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Resilience and Emotional Healing

Donna Ennis
5/16/14

Today, I have come full circle and I am back working for my Tribe, Fond du Lac Reservation. I have been welcomed back with open arms. I hope to work the last ten years of my career serving Native people and empowering and inspiring others to overcome the trauma that life deals us on a daily basis. I want to show others how to cope with the stress of being Native in a racist America.

Losing my job has been the best thing that ever happened to me. There isn’t a better way to delve into your emotional and spiritual reserves and discover if you have what it takes to recover from a traumatic experience like job loss. Racism is a form of psychological violence or a cultural trauma. For the past ten months I have fought a daily battle to not give in to self pity. I have had to develop an attitude of gratitude. I survived, emotionally intact, partially by returning to the old ways of giving in the community and reverting to traditional values of sharing and cooperation. I surrounded myself with my friends and solicited advice from the Elders. Everything for everyone and nothing for myself.

 Dr Martin Broken Leg, co-founder of Circle of Hope, offers training on the effect of family experience on resiliency and states that family life is the foundational strength in resiliency. This has been the journey I have been on for the past ten months. The conclusion I have reached is that how resilient we are as an individual, a family, a community and as a Tribal Nation depends on how we heal from historical, intergenerational and cultural trauma that is part of our everyday life and is the key to our survival as a people.

Donna Ennis is employed in the Behavioral Health Program and is a tribal elder at Fond du Lac Reservation. She is also on the Board of Directors for the Minnesota Department of Social Work.

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Two Bears Growling's picture
Sister of the People, don't be disappointed in recent events, but be thankful that the Creator has decided it's time for you to return to the People & help those who appreciate & need you most of all. ................................................................................................................................. While a number of these washichu's don't always appreciate the help they have or are offered, we Native folks do! So many times no one seems to care about if our tribes live or die. We have to look out for our own selves & our own peoples. ................................................................................................................................. Consider this as a time of inner renewal, appreciation from your Native culture & being around those who bring joy into your life. I have always found it a time of much happiness when I am able to be around Native people. It is just like being at a family reunion surrounded by love.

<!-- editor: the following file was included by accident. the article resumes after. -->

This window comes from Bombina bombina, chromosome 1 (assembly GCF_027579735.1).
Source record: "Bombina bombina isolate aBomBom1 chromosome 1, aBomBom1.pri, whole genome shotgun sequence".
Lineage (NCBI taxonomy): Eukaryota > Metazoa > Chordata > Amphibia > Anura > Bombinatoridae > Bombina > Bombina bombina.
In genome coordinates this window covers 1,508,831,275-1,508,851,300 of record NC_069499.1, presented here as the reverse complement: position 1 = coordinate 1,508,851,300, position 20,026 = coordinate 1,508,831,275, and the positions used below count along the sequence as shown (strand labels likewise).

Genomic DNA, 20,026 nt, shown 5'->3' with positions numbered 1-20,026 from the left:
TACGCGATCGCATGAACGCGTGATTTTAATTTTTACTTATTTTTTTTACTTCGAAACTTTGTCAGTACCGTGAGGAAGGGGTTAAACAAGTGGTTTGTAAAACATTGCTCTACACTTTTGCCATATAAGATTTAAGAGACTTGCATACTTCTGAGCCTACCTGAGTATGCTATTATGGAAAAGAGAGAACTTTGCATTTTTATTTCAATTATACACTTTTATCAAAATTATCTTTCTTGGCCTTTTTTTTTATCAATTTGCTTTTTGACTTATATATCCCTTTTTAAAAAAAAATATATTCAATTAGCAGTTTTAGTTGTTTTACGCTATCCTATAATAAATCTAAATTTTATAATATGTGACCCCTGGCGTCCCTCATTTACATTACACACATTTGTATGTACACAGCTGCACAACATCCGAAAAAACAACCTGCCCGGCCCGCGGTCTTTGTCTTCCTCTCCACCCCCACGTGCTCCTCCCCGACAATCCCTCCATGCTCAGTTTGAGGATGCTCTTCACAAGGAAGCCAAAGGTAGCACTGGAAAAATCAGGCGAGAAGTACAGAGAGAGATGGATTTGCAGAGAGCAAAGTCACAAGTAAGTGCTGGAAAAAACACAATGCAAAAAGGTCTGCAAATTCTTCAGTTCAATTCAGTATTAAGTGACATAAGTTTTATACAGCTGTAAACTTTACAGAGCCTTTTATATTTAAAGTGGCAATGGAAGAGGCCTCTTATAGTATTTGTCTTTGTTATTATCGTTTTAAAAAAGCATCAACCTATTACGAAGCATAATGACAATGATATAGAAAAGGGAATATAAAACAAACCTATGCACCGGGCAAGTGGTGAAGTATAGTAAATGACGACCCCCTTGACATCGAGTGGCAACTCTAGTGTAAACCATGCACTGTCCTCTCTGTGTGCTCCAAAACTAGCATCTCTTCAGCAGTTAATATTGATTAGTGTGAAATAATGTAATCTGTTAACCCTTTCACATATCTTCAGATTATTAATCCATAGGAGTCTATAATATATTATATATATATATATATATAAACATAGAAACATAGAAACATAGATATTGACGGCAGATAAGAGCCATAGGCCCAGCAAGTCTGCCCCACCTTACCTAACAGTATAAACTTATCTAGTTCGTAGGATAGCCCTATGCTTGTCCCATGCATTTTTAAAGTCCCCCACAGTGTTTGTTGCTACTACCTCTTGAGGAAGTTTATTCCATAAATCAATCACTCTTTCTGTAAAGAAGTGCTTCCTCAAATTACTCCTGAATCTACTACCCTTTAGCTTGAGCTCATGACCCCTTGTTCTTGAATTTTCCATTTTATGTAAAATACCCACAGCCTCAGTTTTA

Two Bears Growling
Donnaennis's picture
Mi gwetch for your kind words Two Bears. I am in a pretty good place in my life but I couldn't have done it without support from all of you.
Donnaennis
Two Bears Growling's picture
Donna, you are so very welcome for what I had to say. We Native folks have to stick together because it's for certain so many others don't give a rip about us. To this day when I am in a predominate white area I STILL witness our people at times very much disrespected, abused & mistreated. Some of them even by law enforcement! They may not do it in the daylight, but they sure as hell have under the cover of darkness! I personally knew of cases like this & not a damn thing was done to these white officers who abused Native friends of mine! ................................................................................................................................. Sister of the People, keep on keeping on, striving for justice for our families out here & may the Creator bless you & keep all harm from you & those so special in your life. Kind Regards, Two Bears Growling
Two Bears Growling
monkette's picture
Thank-you for your nice story on Resilience and Emotional Healing. I enjoyed very much hearing your history and story. Some of us will never heal from the trauma and I'm surprised that we even survived living in the placements. As for my family, telling my story to them is a matter of survival. I am hoping they can start the healing part.
monkette
Donnaennis's picture
As soon as the agency got rid of me by eliminating my position they immediately begin looking in the community for a Native person to do some of the cultural services that I had been providing. I felt pretty confident that nobody in the community would step up out of respect for me. The person that they hired as a "consultant" was a self described "medicine man" in our community and someone I had known for over 25 years and whom I considered a friend. I begged him not to work for the agency but he just threw our friendship away and said "money is money" and accepted their offer. This is an example of internalized oppression that goes on in our communities.
Donnaennis